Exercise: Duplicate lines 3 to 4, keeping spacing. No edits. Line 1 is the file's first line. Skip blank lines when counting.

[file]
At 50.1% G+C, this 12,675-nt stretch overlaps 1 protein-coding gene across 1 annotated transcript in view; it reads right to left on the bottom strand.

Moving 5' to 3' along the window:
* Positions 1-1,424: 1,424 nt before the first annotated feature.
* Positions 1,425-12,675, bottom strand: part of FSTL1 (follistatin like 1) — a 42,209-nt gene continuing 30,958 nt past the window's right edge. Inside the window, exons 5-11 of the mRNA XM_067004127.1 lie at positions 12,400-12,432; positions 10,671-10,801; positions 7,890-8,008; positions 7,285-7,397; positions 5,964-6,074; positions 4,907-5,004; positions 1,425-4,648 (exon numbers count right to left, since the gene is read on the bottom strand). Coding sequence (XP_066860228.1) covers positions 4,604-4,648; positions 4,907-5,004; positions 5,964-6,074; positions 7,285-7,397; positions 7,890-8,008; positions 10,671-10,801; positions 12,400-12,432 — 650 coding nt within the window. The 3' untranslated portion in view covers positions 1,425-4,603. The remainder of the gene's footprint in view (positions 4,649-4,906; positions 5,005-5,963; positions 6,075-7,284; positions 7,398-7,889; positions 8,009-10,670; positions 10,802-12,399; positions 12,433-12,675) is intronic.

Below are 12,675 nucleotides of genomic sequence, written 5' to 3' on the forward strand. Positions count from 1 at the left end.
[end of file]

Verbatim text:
* Positions 1-1,424: 1,424 nt before the first annotated feature.
* Positions 1,425-12,675, bottom strand: part of FSTL1 (follistatin like 1) — a 42,209-nt gene continuing 30,958 nt past the window's right edge. Inside the window, exons 5-11 of the mRNA XM_067004127.1 lie at positions 12,400-12,432; positions 10,671-10,801; positions 7,890-8,008; positions 7,285-7,397; positions 5,964-6,074; positions 4,907-5,004; positions 1,425-4,648 (exon numbers count right to left, since the gene is read on the bottom strand). Coding sequence (XP_066860228.1) covers positions 4,604-4,648; positions 4,907-5,004; positions 5,964-6,074; positions 7,285-7,397; positions 7,890-8,008; positions 10,671-10,801; positions 12,400-12,432 — 650 coding nt within the window. The 3' untranslated portion in view covers positions 1,425-4,603. The remainder of the gene's footprint in view (positions 4,649-4,906; positions 5,005-5,963; positions 6,075-7,284; positions 7,398-7,889; positions 8,009-10,670; positions 10,802-12,399; positions 12,433-12,675) is intronic.